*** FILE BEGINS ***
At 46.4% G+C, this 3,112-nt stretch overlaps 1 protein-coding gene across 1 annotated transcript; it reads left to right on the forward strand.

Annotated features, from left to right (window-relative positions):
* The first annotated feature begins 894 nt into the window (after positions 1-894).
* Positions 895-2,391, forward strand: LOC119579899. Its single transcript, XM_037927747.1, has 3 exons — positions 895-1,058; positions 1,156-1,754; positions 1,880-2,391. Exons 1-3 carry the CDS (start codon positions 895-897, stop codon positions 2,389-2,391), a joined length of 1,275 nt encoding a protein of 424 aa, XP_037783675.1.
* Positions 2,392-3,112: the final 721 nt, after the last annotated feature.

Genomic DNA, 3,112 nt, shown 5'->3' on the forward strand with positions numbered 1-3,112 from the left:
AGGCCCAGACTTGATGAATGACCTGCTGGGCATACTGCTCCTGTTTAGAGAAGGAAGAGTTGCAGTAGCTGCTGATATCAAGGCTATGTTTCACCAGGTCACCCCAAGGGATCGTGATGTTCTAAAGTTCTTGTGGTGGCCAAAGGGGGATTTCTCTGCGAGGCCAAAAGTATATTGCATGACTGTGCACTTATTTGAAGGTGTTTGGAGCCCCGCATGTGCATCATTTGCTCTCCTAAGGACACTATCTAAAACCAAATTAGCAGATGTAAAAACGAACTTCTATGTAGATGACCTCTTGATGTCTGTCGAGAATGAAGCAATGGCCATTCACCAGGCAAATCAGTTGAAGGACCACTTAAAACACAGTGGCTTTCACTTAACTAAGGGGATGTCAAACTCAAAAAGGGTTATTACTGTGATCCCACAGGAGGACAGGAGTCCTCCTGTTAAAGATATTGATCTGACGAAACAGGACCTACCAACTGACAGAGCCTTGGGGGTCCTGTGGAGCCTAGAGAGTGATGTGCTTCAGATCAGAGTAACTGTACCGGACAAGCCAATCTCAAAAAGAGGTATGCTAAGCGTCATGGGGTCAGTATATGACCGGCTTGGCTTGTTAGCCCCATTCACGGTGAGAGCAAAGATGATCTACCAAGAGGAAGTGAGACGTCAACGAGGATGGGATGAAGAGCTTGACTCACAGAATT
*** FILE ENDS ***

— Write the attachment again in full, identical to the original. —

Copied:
At 46.4% G+C, this 3,112-nt stretch overlaps 1 protein-coding gene across 1 annotated transcript; it reads left to right on the forward strand.

Annotated features, from left to right (window-relative positions):
* The first annotated feature begins 894 nt into the window (after positions 1-894).
* Positions 895-2,391, forward strand: LOC119579899. Its single transcript, XM_037927747.1, has 3 exons — positions 895-1,058; positions 1,156-1,754; positions 1,880-2,391. Exons 1-3 carry the CDS (start codon positions 895-897, stop codon positions 2,389-2,391), a joined length of 1,275 nt encoding a protein of 424 aa, XP_037783675.1.
* Positions 2,392-3,112: the final 721 nt, after the last annotated feature.

Genomic DNA, 3,112 nt, shown 5'->3' on the forward strand with positions numbered 1-3,112 from the left:
AGGCCCAGACTTGATGAATGACCTGCTGGGCATACTGCTCCTGTTTAGAGAAGGAAGAGTTGCAGTAGCTGCTGATATCAAGGCTATGTTTCACCAGGTCACCCCAAGGGATCGTGATGTTCTAAAGTTCTTGTGGTGGCCAAAGGGGGATTTCTCTGCGAGGCCAAAAGTATATTGCATGACTGTGCACTTATTTGAAGGTGTTTGGAGCCCCGCATGTGCATCATTTGCTCTCCTAAGGACACTATCTAAAACCAAATTAGCAGATGTAAAAACGAACTTCTATGTAGATGACCTCTTGATGTCTGTCGAGAATGAAGCAATGGCCATTCACCAGGCAAATCAGTTGAAGGACCACTTAAAACACAGTGGCTTTCACTTAACTAAGGGGATGTCAAACTCAAAAAGGGTTATTACTGTGATCCCACAGGAGGACAGGAGTCCTCCTGTTAAAGATATTGATCTGACGAAACAGGACCTACCAACTGACAGAGCCTTGGGGGTCCTGTGGAGCCTAGAGAGTGATGTGCTTCAGATCAGAGTAACTGTACCGGACAAGCCAATCTCAAAAAGAGGTATGCTAAGCGTCATGGGGTCAGTATATGACCGGCTTGGCTTGTTAGCCCCATTCACGGTGAGAGCAAAGATGATCTACCAAGAGGAAGTGAGACGTCAACGAGGATGGGATGAAGAGCTTGACTCACAGAATT